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Tata Steel & Sea Cargo Charter joined to meet climate goals

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LONDON : Tata Steel has joined the Sea Cargo Charter (SCC), which seeks to reduce the environmental impacts of global seaborne cargo, becoming the first steel manufacturer to sign the worldwide agreement.

Launched in October 2020, the SCC establishes a common, global baseline to quantitatively assess and disclose whether ship chartering activities are in line with climate goals set by the United Nations maritime agency, the International Maritime Organisation (IMO).

By signing the SCC, Tata Steel becomes the 24th organisation to join the association and said it builds on the Indian steel major’s sustainability objectives and initiatives.

“As a leader in the steel industry, which continuously sets benchmark in sustainable operations, it is imperative that we look at reducing emissions with similar determination,” said Peeyush Gupta, Vice President of Supply Chain for Tata Steel.

“This is a decisive step in the direction to measure correctly and mitigate the impact on climate efficiently and innovatively,” he said.

The IMO’s Initial GHG Strategy sets out its ambitions to reduce total annual Greenhouse Gas (GHG) emissions generated by shipping activity by at least 50 per cent of 2008 levels by 2050, whilst pursuing efforts towards phasing them out as soon as possible in this century.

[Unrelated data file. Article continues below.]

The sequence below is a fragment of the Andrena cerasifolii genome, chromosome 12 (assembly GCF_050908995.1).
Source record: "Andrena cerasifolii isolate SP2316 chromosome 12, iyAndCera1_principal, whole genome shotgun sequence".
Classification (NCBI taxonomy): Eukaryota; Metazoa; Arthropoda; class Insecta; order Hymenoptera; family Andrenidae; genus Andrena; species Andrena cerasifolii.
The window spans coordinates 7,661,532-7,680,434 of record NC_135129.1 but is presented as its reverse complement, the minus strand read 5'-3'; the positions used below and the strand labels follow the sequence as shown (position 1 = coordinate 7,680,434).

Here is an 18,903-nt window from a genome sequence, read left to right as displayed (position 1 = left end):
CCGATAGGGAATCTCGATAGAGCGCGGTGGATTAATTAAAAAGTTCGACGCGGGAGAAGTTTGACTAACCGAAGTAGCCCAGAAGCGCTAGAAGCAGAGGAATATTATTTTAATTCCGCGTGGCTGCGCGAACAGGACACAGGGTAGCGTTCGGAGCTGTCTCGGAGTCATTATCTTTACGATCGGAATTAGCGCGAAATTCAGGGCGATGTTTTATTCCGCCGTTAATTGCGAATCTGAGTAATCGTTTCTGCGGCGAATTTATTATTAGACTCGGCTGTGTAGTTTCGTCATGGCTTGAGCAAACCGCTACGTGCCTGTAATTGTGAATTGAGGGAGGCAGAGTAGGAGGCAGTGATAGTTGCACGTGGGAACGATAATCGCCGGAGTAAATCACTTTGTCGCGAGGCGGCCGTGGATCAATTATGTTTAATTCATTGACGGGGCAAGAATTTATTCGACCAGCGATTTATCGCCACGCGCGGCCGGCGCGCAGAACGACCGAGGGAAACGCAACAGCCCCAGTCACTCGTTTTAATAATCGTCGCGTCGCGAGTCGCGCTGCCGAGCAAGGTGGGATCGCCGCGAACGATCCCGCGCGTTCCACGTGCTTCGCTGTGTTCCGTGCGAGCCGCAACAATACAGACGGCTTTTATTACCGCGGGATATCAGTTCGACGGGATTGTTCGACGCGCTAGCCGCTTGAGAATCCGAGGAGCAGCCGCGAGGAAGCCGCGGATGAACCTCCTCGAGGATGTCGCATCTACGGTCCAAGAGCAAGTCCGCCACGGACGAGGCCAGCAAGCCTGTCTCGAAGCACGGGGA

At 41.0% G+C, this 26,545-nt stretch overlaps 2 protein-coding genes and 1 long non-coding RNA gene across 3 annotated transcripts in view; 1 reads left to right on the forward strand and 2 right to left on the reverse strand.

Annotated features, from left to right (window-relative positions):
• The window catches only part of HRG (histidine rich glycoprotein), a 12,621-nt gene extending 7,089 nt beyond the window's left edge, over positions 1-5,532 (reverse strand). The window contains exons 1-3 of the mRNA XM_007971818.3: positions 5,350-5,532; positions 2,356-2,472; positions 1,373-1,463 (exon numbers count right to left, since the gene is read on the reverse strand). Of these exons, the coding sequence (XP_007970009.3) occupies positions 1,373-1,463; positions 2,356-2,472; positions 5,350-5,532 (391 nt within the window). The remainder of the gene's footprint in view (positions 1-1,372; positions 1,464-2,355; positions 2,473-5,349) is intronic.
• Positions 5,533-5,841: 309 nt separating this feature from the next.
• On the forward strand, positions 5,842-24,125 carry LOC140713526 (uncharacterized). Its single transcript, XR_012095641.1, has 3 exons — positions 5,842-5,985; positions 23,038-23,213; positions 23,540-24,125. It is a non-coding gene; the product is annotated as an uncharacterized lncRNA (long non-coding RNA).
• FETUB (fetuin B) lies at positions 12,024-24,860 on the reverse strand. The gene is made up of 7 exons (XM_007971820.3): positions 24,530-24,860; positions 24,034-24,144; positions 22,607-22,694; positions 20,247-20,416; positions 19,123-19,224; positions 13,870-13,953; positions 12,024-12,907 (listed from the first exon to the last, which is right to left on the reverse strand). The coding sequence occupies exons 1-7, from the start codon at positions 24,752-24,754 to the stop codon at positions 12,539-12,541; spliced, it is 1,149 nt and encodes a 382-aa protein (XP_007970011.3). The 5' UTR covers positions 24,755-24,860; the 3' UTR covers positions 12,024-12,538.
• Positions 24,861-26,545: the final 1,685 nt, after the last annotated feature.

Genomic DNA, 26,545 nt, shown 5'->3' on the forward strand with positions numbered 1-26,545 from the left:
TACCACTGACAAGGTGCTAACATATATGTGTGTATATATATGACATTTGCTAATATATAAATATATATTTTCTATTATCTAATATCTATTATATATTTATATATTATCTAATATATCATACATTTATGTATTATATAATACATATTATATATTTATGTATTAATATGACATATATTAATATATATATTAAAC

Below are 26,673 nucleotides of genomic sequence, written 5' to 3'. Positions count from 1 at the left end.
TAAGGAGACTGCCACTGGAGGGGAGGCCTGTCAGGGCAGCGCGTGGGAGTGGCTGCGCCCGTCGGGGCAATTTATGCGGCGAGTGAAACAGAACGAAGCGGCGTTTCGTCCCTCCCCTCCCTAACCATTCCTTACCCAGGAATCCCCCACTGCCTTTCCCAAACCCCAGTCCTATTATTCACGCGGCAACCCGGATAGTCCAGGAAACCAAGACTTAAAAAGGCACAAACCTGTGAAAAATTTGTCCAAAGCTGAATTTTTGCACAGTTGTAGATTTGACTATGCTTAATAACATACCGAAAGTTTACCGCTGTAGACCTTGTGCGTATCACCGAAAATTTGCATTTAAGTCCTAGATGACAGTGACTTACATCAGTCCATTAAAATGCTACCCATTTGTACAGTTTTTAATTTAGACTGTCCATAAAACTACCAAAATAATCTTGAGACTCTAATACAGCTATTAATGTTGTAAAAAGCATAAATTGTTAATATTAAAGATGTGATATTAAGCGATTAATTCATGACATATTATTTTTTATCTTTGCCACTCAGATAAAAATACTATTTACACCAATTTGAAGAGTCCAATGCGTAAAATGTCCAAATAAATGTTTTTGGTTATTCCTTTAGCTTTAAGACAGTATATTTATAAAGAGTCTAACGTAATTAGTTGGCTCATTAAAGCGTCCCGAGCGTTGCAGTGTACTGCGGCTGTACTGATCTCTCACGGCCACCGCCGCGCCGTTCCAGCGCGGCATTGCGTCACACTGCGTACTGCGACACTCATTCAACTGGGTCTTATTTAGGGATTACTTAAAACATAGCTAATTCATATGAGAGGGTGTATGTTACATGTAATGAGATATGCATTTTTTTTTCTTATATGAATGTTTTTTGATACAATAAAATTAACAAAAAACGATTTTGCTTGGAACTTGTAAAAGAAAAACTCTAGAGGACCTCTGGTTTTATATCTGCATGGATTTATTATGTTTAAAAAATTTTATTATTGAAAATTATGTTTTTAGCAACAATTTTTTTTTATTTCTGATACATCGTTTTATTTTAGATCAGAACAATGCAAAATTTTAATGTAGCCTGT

“We are truly proud to be a signatory of the Charter as it represents another critical phase in our efforts to tackle climate change around the world,” said Ranjan Sinha, Chief Group Shipping and Director Raw Material Procurement of Tata Steel.

“Having established a strong reputation for corporate governance, it is befitting that we collaborate with world’s leading organisations across industry to establish global standards for sustainable shipping. We are committed to aligning our chartering activities with responsible environmental behaviour,” he said.

As part of Tata Steel’s efforts to align with the charter’s ambitions, the company also announced a partnership with Danish technology company Optimum Voyage to use big data to help lower emissions from ships delivering raw material to its European operations.

Tata Steel is one of Europe”s leading steel producers, with steelmaking in the Netherlands and the UK, and manufacturing plants across Europe. The company says it supplies high-quality steel products to the most demanding markets, including construction and infrastructure, automotive, packaging and engineering.

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